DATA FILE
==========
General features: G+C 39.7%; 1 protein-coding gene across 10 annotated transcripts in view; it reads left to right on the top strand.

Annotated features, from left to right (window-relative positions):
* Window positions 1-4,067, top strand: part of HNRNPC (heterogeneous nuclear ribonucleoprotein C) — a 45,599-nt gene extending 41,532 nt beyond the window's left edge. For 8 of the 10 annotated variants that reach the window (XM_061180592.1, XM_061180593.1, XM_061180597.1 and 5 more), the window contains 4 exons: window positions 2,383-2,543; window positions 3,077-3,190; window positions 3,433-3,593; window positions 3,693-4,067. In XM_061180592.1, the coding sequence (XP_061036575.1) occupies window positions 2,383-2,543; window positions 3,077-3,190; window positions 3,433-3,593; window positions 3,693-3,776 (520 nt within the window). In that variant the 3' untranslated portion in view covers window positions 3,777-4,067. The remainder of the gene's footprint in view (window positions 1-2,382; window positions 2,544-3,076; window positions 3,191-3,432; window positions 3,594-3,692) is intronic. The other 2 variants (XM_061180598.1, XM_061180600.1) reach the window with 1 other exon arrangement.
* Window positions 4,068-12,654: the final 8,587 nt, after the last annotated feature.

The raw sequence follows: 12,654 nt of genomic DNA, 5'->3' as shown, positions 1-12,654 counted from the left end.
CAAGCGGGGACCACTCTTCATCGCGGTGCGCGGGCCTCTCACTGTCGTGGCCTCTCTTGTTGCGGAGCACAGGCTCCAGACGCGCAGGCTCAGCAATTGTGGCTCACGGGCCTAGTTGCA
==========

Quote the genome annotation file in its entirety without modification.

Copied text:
General features: G+C 39.7%; 1 protein-coding gene across 10 annotated transcripts in view; it reads left to right on the top strand.

Annotated features, from left to right (window-relative positions):
* Window positions 1-4,067, top strand: part of HNRNPC (heterogeneous nuclear ribonucleoprotein C) — a 45,599-nt gene extending 41,532 nt beyond the window's left edge. For 8 of the 10 annotated variants that reach the window (XM_061180592.1, XM_061180593.1, XM_061180597.1 and 5 more), the window contains 4 exons: window positions 2,383-2,543; window positions 3,077-3,190; window positions 3,433-3,593; window positions 3,693-4,067. In XM_061180592.1, the coding sequence (XP_061036575.1) occupies window positions 2,383-2,543; window positions 3,077-3,190; window positions 3,433-3,593; window positions 3,693-3,776 (520 nt within the window). In that variant the 3' untranslated portion in view covers window positions 3,777-4,067. The remainder of the gene's footprint in view (window positions 1-2,382; window positions 2,544-3,076; window positions 3,191-3,432; window positions 3,594-3,692) is intronic. The other 2 variants (XM_061180598.1, XM_061180600.1) reach the window with 1 other exon arrangement.
* Window positions 4,068-12,654: the final 8,587 nt, after the last annotated feature.

The raw sequence follows: 12,654 nt of genomic DNA, 5'->3' as shown, positions 1-12,654 counted from the left end.
CAAGCGGGGACCACTCTTCATCGCGGTGCGCGGGCCTCTCACTGTCGTGGCCTCTCTTGTTGCGGAGCACAGGCTCCAGACGCGCAGGCTCAGCAATTGTGGCTCACGGGCCTAGTTGCA